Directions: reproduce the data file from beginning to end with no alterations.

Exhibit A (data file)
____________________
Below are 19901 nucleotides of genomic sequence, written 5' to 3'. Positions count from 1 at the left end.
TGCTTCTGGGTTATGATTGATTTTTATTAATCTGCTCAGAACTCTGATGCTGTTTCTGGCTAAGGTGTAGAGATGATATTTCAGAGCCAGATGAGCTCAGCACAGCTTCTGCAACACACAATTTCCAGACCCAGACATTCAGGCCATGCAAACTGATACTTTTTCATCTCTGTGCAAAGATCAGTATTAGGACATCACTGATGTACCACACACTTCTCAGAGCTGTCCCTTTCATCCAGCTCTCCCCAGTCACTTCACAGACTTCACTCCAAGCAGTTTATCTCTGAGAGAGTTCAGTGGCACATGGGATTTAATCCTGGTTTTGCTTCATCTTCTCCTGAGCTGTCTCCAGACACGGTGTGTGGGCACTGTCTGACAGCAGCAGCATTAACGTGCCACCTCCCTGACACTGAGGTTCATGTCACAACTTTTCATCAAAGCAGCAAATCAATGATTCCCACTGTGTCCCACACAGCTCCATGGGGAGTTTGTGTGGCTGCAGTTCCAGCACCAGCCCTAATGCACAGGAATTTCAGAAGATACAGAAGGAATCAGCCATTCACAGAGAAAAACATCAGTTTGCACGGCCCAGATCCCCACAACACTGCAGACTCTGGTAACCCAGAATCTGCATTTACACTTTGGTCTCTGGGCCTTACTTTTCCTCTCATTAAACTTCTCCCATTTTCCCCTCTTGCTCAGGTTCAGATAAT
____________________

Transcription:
Below are 19901 nucleotides of genomic sequence, written 5' to 3'. Positions count from 1 at the left end.
TGCTTCTGGGTTATGATTGATTTTTATTAATCTGCTCAGAACTCTGATGCTGTTTCTGGCTAAGGTGTAGAGATGATATTTCAGAGCCAGATGAGCTCAGCACAGCTTCTGCAACACACAATTTCCAGACCCAGACATTCAGGCCATGCAAACTGATACTTTTTCATCTCTGTGCAAAGATCAGTATTAGGACATCACTGATGTACCACACACTTCTCAGAGCTGTCCCTTTCATCCAGCTCTCCCCAGTCACTTCACAGACTTCACTCCAAGCAGTTTATCTCTGAGAGAGTTCAGTGGCACATGGGATTTAATCCTGGTTTTGCTTCATCTTCTCCTGAGCTGTCTCCAGACACGGTGTGTGGGCACTGTCTGACAGCAGCAGCATTAACGTGCCACCTCCCTGACACTGAGGTTCATGTCACAACTTTTCATCAAAGCAGCAAATCAATGATTCCCACTGTGTCCCACACAGCTCCATGGGGAGTTTGTGTGGCTGCAGTTCCAGCACCAGCCCTAATGCACAGGAATTTCAGAAGATACAGAAGGAATCAGCCATTCACAGAGAAAAACATCAGTTTGCACGGCCCAGATCCCCACAACACTGCAGACTCTGGTAACCCAGAATCTGCATTTACACTTTGGTCTCTGGGCCTTACTTTTCCTCTCATTAAACTTCTCCCATTTTCCCCTCTTGCTCAGGTTCAGATAAT